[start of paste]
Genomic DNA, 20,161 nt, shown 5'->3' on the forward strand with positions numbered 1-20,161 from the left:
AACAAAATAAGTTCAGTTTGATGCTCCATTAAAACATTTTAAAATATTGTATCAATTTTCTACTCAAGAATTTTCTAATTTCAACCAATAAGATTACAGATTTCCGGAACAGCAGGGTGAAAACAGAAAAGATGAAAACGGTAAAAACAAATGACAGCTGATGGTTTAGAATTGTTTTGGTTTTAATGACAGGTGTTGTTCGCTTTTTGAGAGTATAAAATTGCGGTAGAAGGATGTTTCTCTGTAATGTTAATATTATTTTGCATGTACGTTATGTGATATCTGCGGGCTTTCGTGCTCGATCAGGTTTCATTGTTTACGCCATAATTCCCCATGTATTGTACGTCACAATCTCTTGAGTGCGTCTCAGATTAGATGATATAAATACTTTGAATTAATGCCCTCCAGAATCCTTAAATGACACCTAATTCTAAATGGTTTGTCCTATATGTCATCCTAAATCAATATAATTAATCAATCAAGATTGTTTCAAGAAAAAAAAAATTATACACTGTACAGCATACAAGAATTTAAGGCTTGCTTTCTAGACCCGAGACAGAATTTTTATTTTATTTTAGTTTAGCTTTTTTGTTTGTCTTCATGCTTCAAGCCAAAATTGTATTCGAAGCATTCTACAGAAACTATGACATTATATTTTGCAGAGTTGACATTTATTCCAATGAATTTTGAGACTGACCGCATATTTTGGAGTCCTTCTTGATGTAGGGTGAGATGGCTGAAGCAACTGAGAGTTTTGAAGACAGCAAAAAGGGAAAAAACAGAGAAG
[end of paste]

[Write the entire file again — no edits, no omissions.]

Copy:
Genomic DNA, 20,161 nt, shown 5'->3' on the forward strand with positions numbered 1-20,161 from the left:
AACAAAATAAGTTCAGTTTGATGCTCCATTAAAACATTTTAAAATATTGTATCAATTTTCTACTCAAGAATTTTCTAATTTCAACCAATAAGATTACAGATTTCCGGAACAGCAGGGTGAAAACAGAAAAGATGAAAACGGTAAAAACAAATGACAGCTGATGGTTTAGAATTGTTTTGGTTTTAATGACAGGTGTTGTTCGCTTTTTGAGAGTATAAAATTGCGGTAGAAGGATGTTTCTCTGTAATGTTAATATTATTTTGCATGTACGTTATGTGATATCTGCGGGCTTTCGTGCTCGATCAGGTTTCATTGTTTACGCCATAATTCCCCATGTATTGTACGTCACAATCTCTTGAGTGCGTCTCAGATTAGATGATATAAATACTTTGAATTAATGCCCTCCAGAATCCTTAAATGACACCTAATTCTAAATGGTTTGTCCTATATGTCATCCTAAATCAATATAATTAATCAATCAAGATTGTTTCAAGAAAAAAAAAATTATACACTGTACAGCATACAAGAATTTAAGGCTTGCTTTCTAGACCCGAGACAGAATTTTTATTTTATTTTAGTTTAGCTTTTTTGTTTGTCTTCATGCTTCAAGCCAAAATTGTATTCGAAGCATTCTACAGAAACTATGACATTATATTTTGCAGAGTTGACATTTATTCCAATGAATTTTGAGACTGACCGCATATTTTGGAGTCCTTCTTGATGTAGGGTGAGATGGCTGAAGCAACTGAGAGTTTTGAAGACAGCAAAAAGGGAAAAAACAGAGAAG